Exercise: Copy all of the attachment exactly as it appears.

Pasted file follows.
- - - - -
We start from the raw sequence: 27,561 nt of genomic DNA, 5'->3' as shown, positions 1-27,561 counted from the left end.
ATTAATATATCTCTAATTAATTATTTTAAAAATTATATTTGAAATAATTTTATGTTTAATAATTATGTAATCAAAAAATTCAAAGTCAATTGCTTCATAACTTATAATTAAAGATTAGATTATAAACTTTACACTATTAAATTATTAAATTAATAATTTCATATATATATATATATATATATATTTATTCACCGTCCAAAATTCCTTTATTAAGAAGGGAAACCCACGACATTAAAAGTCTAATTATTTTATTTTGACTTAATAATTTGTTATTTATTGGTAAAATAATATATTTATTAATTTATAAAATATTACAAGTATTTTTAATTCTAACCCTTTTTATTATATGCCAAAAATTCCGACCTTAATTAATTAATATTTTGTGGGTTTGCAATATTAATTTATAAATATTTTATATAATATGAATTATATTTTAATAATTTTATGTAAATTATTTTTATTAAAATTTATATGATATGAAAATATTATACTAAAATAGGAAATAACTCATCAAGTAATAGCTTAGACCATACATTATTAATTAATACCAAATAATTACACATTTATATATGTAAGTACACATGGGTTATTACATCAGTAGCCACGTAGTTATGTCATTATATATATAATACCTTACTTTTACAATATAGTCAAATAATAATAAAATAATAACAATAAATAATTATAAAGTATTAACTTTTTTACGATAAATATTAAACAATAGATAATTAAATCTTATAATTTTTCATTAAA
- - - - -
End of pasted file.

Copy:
We start from the raw sequence: 27,561 nt of genomic DNA, 5'->3' as shown, positions 1-27,561 counted from the left end.
ATTAATATATCTCTAATTAATTATTTTAAAAATTATATTTGAAATAATTTTATGTTTAATAATTATGTAATCAAAAAATTCAAAGTCAATTGCTTCATAACTTATAATTAAAGATTAGATTATAAACTTTACACTATTAAATTATTAAATTAATAATTTCATATATATATATATATATATATATTTATTCACCGTCCAAAATTCCTTTATTAAGAAGGGAAACCCACGACATTAAAAGTCTAATTATTTTATTTTGACTTAATAATTTGTTATTTATTGGTAAAATAATATATTTATTAATTTATAAAATATTACAAGTATTTTTAATTCTAACCCTTTTTATTATATGCCAAAAATTCCGACCTTAATTAATTAATATTTTGTGGGTTTGCAATATTAATTTATAAATATTTTATATAATATGAATTATATTTTAATAATTTTATGTAAATTATTTTTATTAAAATTTATATGATATGAAAATATTATACTAAAATAGGAAATAACTCATCAAGTAATAGCTTAGACCATACATTATTAATTAATACCAAATAATTACACATTTATATATGTAAGTACACATGGGTTATTACATCAGTAGCCACGTAGTTATGTCATTATATATATAATACCTTACTTTTACAATATAGTCAAATAATAATAAAATAATAACAATAAATAATTATAAAGTATTAACTTTTTTACGATAAATATTAAACAATAGATAATTAAATCTTATAATTTTTCATTAAA